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Full-Text Articles in Modern Languages

Desire Seeking Expression: Mallarmé'S "Prose Pour Des Esseintes", Marshall C. Olds Oct 1983

Desire Seeking Expression: Mallarmé'S "Prose Pour Des Esseintes", Marshall C. Olds

French Language and Literature Papers

Over the past sixty-five years of Mallarméan criticism, few poems have come to occupy as central a place in the discussion of the poet's work as "Prose pour des Esseintes." While it is generally agreed that, beginning around 1862, the development of Mallarmé's principal conceits and images, of his syntax and his directing ideas, culminates in "Un Coup de dés," "Prose" is often held to be not only Mallarmé's most hermetic poem but also the one that deals most directly with the nature of poetic composition. Commentators have variously called it Mallarmé's ars poetica, a conviction ...


The Visual Arts In The Civilization Classroom, Thomas M. Carr Jr. Feb 1983

The Visual Arts In The Civilization Classroom, Thomas M. Carr Jr.

French Language and Literature Papers

Although the visual arts have long been a feature of civilization courses, instructors do not always exploit their full potential. This paper presents a checklist to help teachers identify the relevant aspects of the arts for study. Its goal is to facilitate comprehensive treatment of works of art by focusing on three areas: the aesthetic dimension, the social context, and the artist’s own experience. The checklist is followed by a series of activities which encourage students to integrate the various aspects of the arts while practicing their language skills.


The Rhetorical Theories Of Malebranche: Persuasion Through Imitation Or Attention?, Thomas M. Carr Jr. Jan 1983

The Rhetorical Theories Of Malebranche: Persuasion Through Imitation Or Attention?, Thomas M. Carr Jr.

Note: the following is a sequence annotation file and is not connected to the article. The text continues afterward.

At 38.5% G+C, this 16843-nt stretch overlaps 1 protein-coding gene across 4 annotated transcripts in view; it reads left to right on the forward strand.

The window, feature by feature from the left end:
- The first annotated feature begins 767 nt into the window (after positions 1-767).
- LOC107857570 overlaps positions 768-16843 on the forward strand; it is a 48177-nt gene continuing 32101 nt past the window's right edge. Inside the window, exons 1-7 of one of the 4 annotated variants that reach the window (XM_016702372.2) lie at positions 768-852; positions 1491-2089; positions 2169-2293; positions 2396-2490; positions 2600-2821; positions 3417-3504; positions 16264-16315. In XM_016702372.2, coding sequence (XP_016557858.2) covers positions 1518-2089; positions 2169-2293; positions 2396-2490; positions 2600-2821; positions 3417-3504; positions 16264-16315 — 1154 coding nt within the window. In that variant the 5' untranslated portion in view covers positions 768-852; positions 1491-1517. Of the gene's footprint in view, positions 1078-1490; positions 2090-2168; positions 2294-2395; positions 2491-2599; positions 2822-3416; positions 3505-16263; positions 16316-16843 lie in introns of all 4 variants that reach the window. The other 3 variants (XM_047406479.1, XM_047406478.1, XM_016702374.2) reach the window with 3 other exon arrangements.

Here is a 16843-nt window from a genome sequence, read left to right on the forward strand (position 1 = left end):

French Language and Literature Papers

France's most prominent philosopher of the second half of the seventeenth century is reputed to be no friend of rhetoric. Bernard Tocanne declares, "C'est chez Malebranche que se mettent en place tous les arguments mis en oeuvre par les adversaires de la rhétorique à la fin du siècle," and Peter France calls him "a philosopher who had no love for rhetoric." The basis of such judgments is the Oratorian's attacks in the Recherche de la vérité (1674) against the use of the imagination and passions in the eloquence of Tertullian, Seneca, and Montaigne. Malebranche's critique is ...


Review Of Martin Culen: Teacher And National Awakener, Slovak, By M. Stilla, Gerald J. Sabo Jan 1983

Review Of Martin Culen: Teacher And National Awakener, Slovak, By M. Stilla, Gerald J. Sabo

Gerald J. Sabo, S.J.

No abstract provided.


Origenes Del Costumbrismo Etico-Social, Gioconda Marun Jan 1983

Origenes Del Costumbrismo Etico-Social, Gioconda Marun

Modern Languages Faculty Publications

No abstract provided.


Modern And Classical Languages, Wynona H. Wilkins, Rosine Tenenbaum, William I. Morgan, Paul J. Schwartz, Bruno Hildebrandt Jan 1983

Modern And Classical Languages, Wynona H. Wilkins, Rosine Tenenbaum, William I. Morgan, Paul J. Schwartz, Bruno Hildebrandt

UND Departmental Histories